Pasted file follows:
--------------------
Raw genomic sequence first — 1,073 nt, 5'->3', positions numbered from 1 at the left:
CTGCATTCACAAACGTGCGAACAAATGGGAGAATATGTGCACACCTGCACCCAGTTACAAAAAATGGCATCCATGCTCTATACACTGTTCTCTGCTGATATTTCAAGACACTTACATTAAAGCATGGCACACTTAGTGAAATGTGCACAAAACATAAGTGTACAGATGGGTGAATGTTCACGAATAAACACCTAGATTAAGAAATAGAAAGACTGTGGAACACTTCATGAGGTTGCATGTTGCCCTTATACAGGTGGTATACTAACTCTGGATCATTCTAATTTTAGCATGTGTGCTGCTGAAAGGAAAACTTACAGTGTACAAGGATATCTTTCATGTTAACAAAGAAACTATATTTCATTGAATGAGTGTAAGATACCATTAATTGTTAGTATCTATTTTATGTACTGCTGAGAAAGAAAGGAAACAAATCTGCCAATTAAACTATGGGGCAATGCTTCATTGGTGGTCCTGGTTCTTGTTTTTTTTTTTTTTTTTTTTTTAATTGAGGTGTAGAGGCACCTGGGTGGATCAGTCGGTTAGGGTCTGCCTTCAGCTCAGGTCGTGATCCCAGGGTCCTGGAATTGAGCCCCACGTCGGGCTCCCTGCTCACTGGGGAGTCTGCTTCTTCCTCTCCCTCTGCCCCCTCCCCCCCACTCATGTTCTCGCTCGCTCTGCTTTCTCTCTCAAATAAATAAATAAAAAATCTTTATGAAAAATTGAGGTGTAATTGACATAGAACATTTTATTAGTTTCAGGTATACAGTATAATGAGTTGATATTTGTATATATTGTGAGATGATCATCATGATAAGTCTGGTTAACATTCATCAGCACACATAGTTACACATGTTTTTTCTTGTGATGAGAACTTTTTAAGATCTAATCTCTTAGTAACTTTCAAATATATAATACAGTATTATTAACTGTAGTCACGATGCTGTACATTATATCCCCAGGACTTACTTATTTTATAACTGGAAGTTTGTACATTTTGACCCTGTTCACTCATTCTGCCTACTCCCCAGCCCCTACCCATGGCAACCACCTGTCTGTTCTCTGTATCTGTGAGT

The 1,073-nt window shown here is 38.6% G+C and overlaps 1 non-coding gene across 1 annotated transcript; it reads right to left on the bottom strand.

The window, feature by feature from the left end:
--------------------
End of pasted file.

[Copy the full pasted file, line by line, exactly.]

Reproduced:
Raw genomic sequence first — 1,073 nt, 5'->3', positions numbered from 1 at the left:
CTGCATTCACAAACGTGCGAACAAATGGGAGAATATGTGCACACCTGCACCCAGTTACAAAAAATGGCATCCATGCTCTATACACTGTTCTCTGCTGATATTTCAAGACACTTACATTAAAGCATGGCACACTTAGTGAAATGTGCACAAAACATAAGTGTACAGATGGGTGAATGTTCACGAATAAACACCTAGATTAAGAAATAGAAAGACTGTGGAACACTTCATGAGGTTGCATGTTGCCCTTATACAGGTGGTATACTAACTCTGGATCATTCTAATTTTAGCATGTGTGCTGCTGAAAGGAAAACTTACAGTGTACAAGGATATCTTTCATGTTAACAAAGAAACTATATTTCATTGAATGAGTGTAAGATACCATTAATTGTTAGTATCTATTTTATGTACTGCTGAGAAAGAAAGGAAACAAATCTGCCAATTAAACTATGGGGCAATGCTTCATTGGTGGTCCTGGTTCTTGTTTTTTTTTTTTTTTTTTTTTTAATTGAGGTGTAGAGGCACCTGGGTGGATCAGTCGGTTAGGGTCTGCCTTCAGCTCAGGTCGTGATCCCAGGGTCCTGGAATTGAGCCCCACGTCGGGCTCCCTGCTCACTGGGGAGTCTGCTTCTTCCTCTCCCTCTGCCCCCTCCCCCCCACTCATGTTCTCGCTCGCTCTGCTTTCTCTCTCAAATAAATAAATAAAAAATCTTTATGAAAAATTGAGGTGTAATTGACATAGAACATTTTATTAGTTTCAGGTATACAGTATAATGAGTTGATATTTGTATATATTGTGAGATGATCATCATGATAAGTCTGGTTAACATTCATCAGCACACATAGTTACACATGTTTTTTCTTGTGATGAGAACTTTTTAAGATCTAATCTCTTAGTAACTTTCAAATATATAATACAGTATTATTAACTGTAGTCACGATGCTGTACATTATATCCCCAGGACTTACTTATTTTATAACTGGAAGTTTGTACATTTTGACCCTGTTCACTCATTCTGCCTACTCCCCAGCCCCTACCCATGGCAACCACCTGTCTGTTCTCTGTATCTGTGAGT

The 1,073-nt window shown here is 38.6% G+C and overlaps 1 non-coding gene across 1 annotated transcript; it reads right to left on the bottom strand.

The window, feature by feature from the left end: